Saturday, January 3, 2009

The Role of the Unions in the Latest Economic Disaster

There is a link to "The Becker-Posner Blog" on my list of favorite blogs. Gary Becker won the 1992 Nobel Prize in Economics, and Richard Posner has been a judge on the United States 7th Circuit Court of Appeal since 1981. The two co-write a blog that addresses the US economy from their legal and economic points of view.

Their latest blog entry (click on the title of this post) addresses the problems facing GM, Chrysler, and Ford, in their attempts to remain viable companies while being saddled with the problems created by the United Auto Workers. As one who left Michigan in 1969, at age 24, I relate to the permeating effects of the UAW on the Big Three automakers in Michigan's economy.

As Judge Posner observes, the collaborative efforts of the Big Three and the UAW over several decades have placed the car companies in an untenable position vis-a-vis the union. For 30 years, the offshore car companies have built plants in the American South, with the cooperation of those State's legislatures, from which they have been eating the Big Three's lunch. Unless something dramatic happens -- and soon -- we will be witnessing the failure of all three domestic car companies (and the $15-$20 billion the Feds are giving to them). The Big Three have to ring the bankruptcy bell and shed their UAW blanket -- rather than allow Asia to take over America's auto sales. Just as the airlines did after 9/11, the car companies need to reorganize and shed their UAW contracts.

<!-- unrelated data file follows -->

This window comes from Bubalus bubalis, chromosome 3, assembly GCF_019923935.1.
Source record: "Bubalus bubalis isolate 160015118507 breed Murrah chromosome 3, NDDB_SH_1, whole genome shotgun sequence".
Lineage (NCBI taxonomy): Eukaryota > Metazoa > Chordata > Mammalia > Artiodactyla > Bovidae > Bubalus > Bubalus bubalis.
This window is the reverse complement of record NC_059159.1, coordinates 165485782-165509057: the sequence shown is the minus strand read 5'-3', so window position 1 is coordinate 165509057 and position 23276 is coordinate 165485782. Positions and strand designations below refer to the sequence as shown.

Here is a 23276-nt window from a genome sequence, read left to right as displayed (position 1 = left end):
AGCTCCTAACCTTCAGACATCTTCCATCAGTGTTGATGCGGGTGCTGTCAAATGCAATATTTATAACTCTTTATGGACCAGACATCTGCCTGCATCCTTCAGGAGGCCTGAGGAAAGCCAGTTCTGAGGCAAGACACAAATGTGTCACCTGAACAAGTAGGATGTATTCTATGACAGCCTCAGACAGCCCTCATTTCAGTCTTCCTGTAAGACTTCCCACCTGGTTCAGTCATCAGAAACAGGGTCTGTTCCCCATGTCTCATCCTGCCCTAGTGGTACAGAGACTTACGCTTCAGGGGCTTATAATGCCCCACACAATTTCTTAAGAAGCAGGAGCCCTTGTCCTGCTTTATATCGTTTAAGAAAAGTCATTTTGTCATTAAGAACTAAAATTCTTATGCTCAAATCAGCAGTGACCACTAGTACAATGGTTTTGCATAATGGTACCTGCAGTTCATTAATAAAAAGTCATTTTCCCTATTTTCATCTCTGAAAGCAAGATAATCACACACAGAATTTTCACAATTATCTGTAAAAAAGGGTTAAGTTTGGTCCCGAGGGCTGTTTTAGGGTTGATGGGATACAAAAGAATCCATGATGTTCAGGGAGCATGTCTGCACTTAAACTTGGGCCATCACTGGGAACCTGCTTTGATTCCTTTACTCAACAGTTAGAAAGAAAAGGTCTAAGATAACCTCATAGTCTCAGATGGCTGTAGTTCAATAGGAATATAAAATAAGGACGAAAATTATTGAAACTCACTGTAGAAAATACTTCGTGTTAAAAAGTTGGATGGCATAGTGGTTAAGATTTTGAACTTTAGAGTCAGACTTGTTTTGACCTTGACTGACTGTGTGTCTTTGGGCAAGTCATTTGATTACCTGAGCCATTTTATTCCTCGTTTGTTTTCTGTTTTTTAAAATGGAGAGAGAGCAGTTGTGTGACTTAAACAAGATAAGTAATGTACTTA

Note added January 4, 2009. There is an opinion piece, on pp. 9-10 of the Week in Review section, in today's New York Times titled "The End of the Financial World as we Know it." It does a nice job of deconstructing the ongoing bailout of investment banks that are "too big to fail," arguing that the Feds are just pouring that money down the drain. It's well worth reading, and the New York Times website allows you to read it for free.

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